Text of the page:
Got an idea that sharks are cold-blooded underwater predators? You’re partly right, but there are warm-blooded, or endothermic, sharks too — not to mention a few species which might provide lifesaving compounds. Read up on the exploits of the shark…
An international research team gets under the skin of unidentified shark fins to find out which species may be over-exploited. It’s the first step on the way to a conservation program.
Is this flabby filter feeder really a close relative of the fast-moving, ferocious white shark? Nobody knows for sure.
The real threat of sharks
How much do humans have to worry about sharks? According to the man in charge of the International Shark Attack File, the answer might surprise you.
Sharks saving humans
Medical research into the unusual biology of sharks is finding new ways to help humans and even save lives.
Sharks in Canada
Moose, beaver and Canada geese instantly conjure images of the Canadian wilderness, but did you know you can find sharks in Canada’s underwater wilderness?
The bluntnosed sixgill shark’s yearly visit to shallower waters off British Columbia allows a peek into the past.
Help from an accidental fisher
Researchers studying the salmon shark on the eastern Pacific are getting a hand from commercial fisherman and fishery department observers.
Jaws was a picky eater
Despite what you may have learned from Hollywood shark attack movies, the great white shark is not a great fan of human cuisine. Our bodies are just too lean.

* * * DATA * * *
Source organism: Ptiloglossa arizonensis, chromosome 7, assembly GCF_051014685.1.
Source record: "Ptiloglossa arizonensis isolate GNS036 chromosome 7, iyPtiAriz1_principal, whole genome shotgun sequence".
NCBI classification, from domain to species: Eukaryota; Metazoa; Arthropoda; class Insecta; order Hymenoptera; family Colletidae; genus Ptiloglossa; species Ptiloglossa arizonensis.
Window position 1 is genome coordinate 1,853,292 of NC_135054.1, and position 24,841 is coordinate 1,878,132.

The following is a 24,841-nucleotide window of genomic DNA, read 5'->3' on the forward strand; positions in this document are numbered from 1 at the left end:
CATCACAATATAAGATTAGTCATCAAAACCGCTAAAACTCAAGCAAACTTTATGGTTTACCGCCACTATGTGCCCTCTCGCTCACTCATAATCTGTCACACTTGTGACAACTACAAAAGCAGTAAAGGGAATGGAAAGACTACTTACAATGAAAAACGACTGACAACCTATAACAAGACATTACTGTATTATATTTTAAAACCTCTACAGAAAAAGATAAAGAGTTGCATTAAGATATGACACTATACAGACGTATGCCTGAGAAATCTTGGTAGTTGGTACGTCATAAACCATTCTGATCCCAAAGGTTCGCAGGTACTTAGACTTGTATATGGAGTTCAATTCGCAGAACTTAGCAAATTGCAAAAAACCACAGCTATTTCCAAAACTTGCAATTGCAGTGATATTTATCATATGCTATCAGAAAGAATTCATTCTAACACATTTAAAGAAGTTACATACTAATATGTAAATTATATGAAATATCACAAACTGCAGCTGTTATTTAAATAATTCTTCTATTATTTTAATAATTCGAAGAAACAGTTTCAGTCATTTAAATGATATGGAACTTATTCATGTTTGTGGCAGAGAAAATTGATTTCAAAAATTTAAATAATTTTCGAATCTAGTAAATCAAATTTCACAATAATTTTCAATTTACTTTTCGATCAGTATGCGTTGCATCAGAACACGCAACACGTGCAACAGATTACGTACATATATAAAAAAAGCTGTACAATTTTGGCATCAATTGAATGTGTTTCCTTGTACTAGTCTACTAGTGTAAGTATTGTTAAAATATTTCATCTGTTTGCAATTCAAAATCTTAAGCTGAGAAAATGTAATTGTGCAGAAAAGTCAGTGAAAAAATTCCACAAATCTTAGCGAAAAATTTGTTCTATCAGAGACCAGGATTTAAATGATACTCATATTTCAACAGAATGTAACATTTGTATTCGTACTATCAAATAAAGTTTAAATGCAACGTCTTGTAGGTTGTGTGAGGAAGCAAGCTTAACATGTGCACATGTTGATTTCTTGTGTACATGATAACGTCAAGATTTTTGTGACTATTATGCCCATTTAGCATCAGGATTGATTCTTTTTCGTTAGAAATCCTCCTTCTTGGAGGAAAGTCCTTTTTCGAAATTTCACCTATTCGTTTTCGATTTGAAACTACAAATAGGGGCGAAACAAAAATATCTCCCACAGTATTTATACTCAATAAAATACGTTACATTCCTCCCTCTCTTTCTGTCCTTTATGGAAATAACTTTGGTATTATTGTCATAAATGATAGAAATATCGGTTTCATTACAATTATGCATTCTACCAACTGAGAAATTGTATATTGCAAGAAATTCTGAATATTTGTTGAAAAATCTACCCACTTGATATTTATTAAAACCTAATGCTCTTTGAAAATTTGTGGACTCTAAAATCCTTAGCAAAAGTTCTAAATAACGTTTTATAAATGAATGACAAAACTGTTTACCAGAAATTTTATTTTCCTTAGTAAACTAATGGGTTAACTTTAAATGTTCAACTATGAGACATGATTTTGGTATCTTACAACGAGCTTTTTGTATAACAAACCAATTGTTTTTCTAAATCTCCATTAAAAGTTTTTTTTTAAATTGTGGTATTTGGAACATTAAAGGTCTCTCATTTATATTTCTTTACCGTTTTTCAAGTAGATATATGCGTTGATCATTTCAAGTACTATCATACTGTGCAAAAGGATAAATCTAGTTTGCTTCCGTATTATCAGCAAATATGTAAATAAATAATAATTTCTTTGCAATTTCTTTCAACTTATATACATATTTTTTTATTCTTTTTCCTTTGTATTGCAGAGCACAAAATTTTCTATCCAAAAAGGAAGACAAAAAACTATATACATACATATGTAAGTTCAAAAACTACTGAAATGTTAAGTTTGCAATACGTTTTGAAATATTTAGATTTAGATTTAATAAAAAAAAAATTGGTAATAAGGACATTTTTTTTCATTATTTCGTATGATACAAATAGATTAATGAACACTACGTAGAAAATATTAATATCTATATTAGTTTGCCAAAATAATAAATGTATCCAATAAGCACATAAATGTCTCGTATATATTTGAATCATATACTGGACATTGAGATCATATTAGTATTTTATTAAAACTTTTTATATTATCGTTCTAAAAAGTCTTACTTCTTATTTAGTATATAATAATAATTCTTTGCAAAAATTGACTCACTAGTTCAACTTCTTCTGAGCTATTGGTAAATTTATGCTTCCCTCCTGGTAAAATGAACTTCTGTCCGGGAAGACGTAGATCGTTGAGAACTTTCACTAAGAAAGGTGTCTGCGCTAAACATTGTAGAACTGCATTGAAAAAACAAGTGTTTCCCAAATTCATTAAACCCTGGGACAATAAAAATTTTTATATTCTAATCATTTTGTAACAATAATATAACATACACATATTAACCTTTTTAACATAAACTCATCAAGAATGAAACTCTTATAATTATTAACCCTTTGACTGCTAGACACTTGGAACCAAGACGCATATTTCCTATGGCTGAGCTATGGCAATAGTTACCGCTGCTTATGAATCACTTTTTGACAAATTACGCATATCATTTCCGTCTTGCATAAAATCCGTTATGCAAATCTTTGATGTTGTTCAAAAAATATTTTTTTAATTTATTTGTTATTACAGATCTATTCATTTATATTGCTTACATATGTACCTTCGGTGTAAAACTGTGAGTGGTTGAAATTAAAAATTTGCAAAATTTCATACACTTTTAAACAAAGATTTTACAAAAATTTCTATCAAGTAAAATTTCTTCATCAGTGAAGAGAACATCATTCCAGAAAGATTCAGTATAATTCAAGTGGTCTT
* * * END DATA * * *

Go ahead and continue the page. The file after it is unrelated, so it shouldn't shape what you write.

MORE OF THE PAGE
The shark is one of the most ferocious predators of the oceans for a good reason. Nature has given it some amazing tools to help it hunt.
What features are included in the shark’s weaponry?
- Tail: This is where most of the swimming action takes place. The top blade of the tail, called the caudal fin, provides most of the propulsion for these super-fast swimmers.
- Eyes: Sharks have keen eyesight in the dim ocean light because of a reflective layer behind the retina. All the better to see you in the dark with.
- Nostrils: Singularly focused on picking up the faintest traces of a shark’s next meal, these organs can detect blood in the water from as far as 400 meters.
- Teeth: As a shark’s chief hunting weapon, the teeth sit on a specially hinged jaw, lying in several rows inside the mouth. In many sharks they’re also serrated, built to slice through the flesh of fish or marine animals with ease.